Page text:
Interestingly, Simlish was originally going to involve Native American elements, though the studio eventually abandoned that plan in order to shoot for a greater sense of depth - after all, the game could only handle so many words - while constant repetition and simple translations might have ruined that aura. Yet despite its status as a nonsense tongue, fans of the series remain singularly committed to piecing together a working alphabet, using throwaway letters scattered throughout the series as reference. Sadly, all their efforts eventually came to naught when The Sims 4 introduced a whole new alphabet, one that remains riddled with inconsistencies. Curse you, language!

Panzerese (Panzer Dragoon)

Compared to many of the entries on this list, not much is really known about Panzerese as a language. As the brainchild of one Yukio Futatsugi, project developer and ardent linguist, it contains trace elements of everything from Russian to classical Greek and even Latin, though oddly enough no apparent German (Panzer itself comes from the German word for 'armoured cart' or 'tank', while the game's sequel bares the German number 'Zwei').

For all of the series' popularity, it remains unclear whether Futatsugi developed an entire alphabet for his language, though given the man's fondness for Wings of Honneamise - an anime movie that utilises its own fictional lingo - some sort of basic consistency, perhaps in the form of scrapbook dictionary, is likely.

Al Bhed (Final Fantasy X)

When developing a fresh new language to appear in your video game - particularly one that you intend to implement sans-subtitles - then it's important to remember to keep things simple. Maybe not captain of the football team simple, but simple nonetheless. Perhaps the fastest path to achieving this end is to employ whats known as a 'substitution cipher' - a simple 'swap this for this' deal, usually with all of the vowels and consonants kept together, otherwise it all starts to sound like Klingons at an orgy.

Final Fantasy X's Al Bhed dialect is one of the better-known examples of this technique cropping up in gaming, with player character Tidus effectively learning the lingo as the game goes on. The odd thing about Al Bhed as a language - y'know aside from all of native speakers looking like Prodigy members - is that it's letters looks like an overly stylized Latin alphabet, which would be fine and all, if not for the fact that it's a substitution cipher. A ought to look like Y, L like an M etc. Fancy making a head start on this year's tax return, but don't want to give those mean-eyed bean counters an easy ride? Why not write it in Al Bhed?! Go ahead!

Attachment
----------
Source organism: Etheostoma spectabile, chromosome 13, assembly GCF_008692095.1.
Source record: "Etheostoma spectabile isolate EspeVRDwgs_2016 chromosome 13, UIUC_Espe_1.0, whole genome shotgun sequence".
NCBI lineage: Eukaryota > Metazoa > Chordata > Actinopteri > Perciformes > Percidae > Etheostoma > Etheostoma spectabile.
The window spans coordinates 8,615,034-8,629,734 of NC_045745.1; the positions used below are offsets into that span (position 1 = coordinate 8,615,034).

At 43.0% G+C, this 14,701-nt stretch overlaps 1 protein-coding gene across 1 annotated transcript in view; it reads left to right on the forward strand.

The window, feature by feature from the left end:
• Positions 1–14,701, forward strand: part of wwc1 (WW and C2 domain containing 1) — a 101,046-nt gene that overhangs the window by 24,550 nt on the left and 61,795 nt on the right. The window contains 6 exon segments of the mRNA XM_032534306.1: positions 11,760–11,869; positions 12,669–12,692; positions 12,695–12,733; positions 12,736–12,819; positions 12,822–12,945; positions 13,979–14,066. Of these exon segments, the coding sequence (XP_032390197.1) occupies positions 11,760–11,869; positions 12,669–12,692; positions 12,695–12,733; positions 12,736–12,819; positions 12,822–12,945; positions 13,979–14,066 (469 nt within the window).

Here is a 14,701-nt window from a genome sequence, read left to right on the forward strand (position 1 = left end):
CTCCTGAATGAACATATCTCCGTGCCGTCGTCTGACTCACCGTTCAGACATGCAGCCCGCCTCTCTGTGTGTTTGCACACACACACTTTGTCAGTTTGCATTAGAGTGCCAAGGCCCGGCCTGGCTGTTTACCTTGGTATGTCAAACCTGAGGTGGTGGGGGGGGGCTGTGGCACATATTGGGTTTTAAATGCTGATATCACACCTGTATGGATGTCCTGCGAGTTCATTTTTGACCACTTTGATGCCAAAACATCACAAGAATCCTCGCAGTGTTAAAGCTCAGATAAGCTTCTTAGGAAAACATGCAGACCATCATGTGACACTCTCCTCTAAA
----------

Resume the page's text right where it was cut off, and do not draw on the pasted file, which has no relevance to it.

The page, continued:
Yht ymcu caht vuut. KysacNytyn ryja sa lryehat du y nyteydun yht e lyh rayn cruidehk. Tnisc, tnisc eh dra taab...

Unnamed language (Brothers: A Tale of Two Sons)

Where the gibberish of the Sims serves to add a spark of personality to an otherwise vacant cast of characters, the unnamed language of Brothers: A Tale of Two Sons has to achieve a much larger feat. That is, to communicate a wide spectrum of emotions, from the highest highs to the lowest lows. And no, drowning one of your ungrateful Sims doesn't count.

The titular siblings embark on quite the adventure, one in which neither English nor relative silence would suffice. The eventual compromise is a gibberish text, inspired by game director Josef Fares' Lebanese heritage, so while the words themselves may be nonsensical, much of the pronunciation is rooted in authentic linguistic roots.

Tho Fan (Jade Empire)

Developed by the awesomely named Wolf Wikeley - a linguistics expert based in Alberta, Canada, just a stone's throw away from BioWare HQ) - Tho Fan represents the language of choice for much of Jade Empire's powerful aristocracy. Originally envisaged as a mere servant's tongue, Wikeley's words were later repurposed, their courteous and deferential tone now standing for the effete mannerisms of the ruling class. Though designed to sound distinctly Far-Eastern - certain pronunciations reflect both Chinese and Japanese speech - Tho Fan remains largely separate from these real world tongues, establishing its unusual cadence through the atypical use of tenses.